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Google’s Nightingale Project: A Boon or a Curse?


Nov. 14 2019, Published 11:11 a.m. ET

Alphabet stock (GOOG) (GOOGL) was volatile yesterday, closing 0.08% lower. One reason for the volatility may have been Google being on the government’s radar for its healthcare initiative, Project Nightingale. Google has been working with Ascension to move patient data to the cloud. In addition to concerns about hackers getting hold of cloud-stored patient data, there are questions about how the tech company could use the data.

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What is Project Nightingale?

Google is working with Ascension, a not-for-profit Catholic healthcare system with 150 hospitals and 50 senior care facilities in the US, to migrate patient data to the cloud. In a blog post, Google what that Project Nightingale is “a business arrangement to help a provider with the latest technology, similar to the work we do with dozens of other healthcare providers.” Google also provides cloud services to the Colorado Center for Personalized Medicine, Cleveland Clinic, American Cancer Society, and many more. The company wrote that using Google Suite could improve connectivity for Ascension’s employees as well as healthcare professionals. Google hasn’t disclosed the deal’s financial details.

Google addresses investors’ concerns

In the blog post, Google clarified that it has signed a business associate agreement with Ascension, and upholds protected health information guidelines. It also clarified that “any Ascension data under this agreement will not be used to sell ads.” Google has agreed to cooperate in the federal inquiry into whether it adheres to relevant regulations. But does the law define a comprehensive approach for the use of health data and cloud technology?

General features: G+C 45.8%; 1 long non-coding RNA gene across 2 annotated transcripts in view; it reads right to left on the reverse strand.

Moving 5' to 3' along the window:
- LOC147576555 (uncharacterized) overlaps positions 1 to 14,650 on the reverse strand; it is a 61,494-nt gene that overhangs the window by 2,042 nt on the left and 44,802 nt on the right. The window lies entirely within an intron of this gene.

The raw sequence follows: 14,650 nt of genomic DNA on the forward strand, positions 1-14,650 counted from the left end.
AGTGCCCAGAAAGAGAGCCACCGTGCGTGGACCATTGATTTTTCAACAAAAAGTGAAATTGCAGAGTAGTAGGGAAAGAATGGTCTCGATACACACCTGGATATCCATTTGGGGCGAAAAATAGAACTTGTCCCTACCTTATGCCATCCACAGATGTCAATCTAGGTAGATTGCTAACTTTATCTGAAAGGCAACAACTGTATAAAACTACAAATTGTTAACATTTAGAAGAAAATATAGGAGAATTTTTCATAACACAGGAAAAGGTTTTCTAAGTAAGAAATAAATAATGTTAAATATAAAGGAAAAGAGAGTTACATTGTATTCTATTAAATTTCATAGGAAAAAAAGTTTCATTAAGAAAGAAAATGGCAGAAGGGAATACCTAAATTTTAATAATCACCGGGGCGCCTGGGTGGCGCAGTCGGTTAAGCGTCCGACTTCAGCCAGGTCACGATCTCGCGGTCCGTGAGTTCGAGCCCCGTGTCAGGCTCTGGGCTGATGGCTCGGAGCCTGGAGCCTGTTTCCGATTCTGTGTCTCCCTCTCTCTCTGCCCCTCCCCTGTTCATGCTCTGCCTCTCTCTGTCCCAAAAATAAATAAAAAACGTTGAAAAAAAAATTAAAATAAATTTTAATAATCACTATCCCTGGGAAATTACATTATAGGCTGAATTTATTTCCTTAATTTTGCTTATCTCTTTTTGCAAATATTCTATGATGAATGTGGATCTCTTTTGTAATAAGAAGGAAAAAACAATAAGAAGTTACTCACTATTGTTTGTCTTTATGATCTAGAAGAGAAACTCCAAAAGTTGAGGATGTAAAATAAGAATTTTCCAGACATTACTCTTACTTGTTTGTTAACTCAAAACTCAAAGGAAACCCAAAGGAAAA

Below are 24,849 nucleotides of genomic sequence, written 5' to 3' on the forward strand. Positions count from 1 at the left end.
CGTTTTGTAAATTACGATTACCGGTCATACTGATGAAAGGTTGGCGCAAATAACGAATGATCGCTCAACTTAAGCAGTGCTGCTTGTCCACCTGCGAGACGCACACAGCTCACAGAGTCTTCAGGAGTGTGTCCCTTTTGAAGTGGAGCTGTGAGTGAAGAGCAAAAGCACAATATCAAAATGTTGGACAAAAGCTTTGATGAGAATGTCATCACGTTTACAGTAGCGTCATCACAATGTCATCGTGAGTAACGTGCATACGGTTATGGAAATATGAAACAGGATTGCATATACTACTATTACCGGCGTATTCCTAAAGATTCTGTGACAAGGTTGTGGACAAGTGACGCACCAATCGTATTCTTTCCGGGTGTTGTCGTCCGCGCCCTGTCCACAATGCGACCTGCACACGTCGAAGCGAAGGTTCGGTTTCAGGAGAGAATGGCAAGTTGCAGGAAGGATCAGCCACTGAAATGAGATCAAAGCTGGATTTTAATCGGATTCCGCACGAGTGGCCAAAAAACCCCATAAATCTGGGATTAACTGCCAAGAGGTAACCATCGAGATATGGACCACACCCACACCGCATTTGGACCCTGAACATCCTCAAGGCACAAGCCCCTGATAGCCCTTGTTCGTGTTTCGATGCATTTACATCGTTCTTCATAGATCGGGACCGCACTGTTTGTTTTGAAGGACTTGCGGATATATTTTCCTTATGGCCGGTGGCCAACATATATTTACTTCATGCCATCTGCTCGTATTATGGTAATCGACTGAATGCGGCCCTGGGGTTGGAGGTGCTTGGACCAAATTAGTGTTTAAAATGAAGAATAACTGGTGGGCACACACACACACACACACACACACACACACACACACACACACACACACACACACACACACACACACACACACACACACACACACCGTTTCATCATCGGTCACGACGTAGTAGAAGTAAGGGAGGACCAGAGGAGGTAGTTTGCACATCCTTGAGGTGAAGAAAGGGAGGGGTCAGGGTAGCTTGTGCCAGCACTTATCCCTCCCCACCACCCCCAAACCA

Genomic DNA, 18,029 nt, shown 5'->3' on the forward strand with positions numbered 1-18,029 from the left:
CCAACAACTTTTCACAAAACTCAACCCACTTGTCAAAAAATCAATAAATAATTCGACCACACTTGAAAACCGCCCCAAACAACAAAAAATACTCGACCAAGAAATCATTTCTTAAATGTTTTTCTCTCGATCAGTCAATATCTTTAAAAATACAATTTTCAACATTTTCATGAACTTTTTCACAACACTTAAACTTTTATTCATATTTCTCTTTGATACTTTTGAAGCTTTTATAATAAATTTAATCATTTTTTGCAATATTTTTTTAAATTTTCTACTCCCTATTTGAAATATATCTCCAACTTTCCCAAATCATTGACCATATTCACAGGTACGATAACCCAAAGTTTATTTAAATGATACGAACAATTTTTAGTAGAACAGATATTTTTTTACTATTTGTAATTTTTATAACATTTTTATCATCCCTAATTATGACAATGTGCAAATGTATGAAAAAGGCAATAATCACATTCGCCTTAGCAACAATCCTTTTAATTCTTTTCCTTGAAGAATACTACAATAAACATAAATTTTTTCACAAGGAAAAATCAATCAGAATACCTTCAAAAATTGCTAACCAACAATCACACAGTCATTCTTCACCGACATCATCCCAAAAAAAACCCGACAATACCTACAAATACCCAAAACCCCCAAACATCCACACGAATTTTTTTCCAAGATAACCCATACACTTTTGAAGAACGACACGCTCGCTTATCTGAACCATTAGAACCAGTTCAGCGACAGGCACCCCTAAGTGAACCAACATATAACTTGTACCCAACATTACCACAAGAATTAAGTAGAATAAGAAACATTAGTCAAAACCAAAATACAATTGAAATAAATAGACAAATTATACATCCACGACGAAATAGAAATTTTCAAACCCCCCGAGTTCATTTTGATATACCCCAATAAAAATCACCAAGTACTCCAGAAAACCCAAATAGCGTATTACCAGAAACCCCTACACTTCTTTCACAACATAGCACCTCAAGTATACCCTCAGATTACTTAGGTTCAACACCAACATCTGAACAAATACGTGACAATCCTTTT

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Data protection regulations

Introduced in August 1996, the Health Insurance Portability and Accountability Act, or HIPAA, safeguards US patients’ personal and medical data. The US Department of HHS (Health and Human Services) modified the penalties for data misuse in April 2019. Under the HHS penalty tier structure, the lowest penalty tier is where data is misused without knowledge. Meanwhile, the highest is where a problem is wilfully neglected. HIPAA guidelines also describe an auditing program to keep an eye on how healthcare organizations are monitoring data privacy and security.

Will Google be able to use patient data?

HIPAA rules clearly state that the use of de-identified health information is permissible. In other words, companies could use patient data without revealing patients’ identity. The law permits the use of a “limited data set” of health information for “research, public health or health care operations.” Therefore, even though the law may not allow Google to target ads, the company could still analyze data and share non-personal details with other market players. It is unclear whether Google will offer analytical services to Ascension.

Blockchain tech and wearable devices in healthcare

Cloud computing isn’t the only technology taking the healthcare sector by storm. Blockchain, the technology that powers Bitcoin, is also being deployed in the healthcare sector. Blockchain technology stores encrypted data with no possibility of the data being altered on the network. Only network users have access to the encrypted data.

Caregivers could also use wearable devices to track patient health. On November 1, Google announced plans to acquire Fitbit (FIT) for $2.1 billion. Many fitness enthusiasts use Fitbit devices to check their heart rate, monitor their blood pressure, and track their sleep patterns. Such wearable devices could play a significant role in hospitals and the healthcare industry.

The Google-Ascension and Google-Fitbit deals might seem unrelated. However, considered together, the deals appear to be cementing Google’s presence in the healthcare sector.


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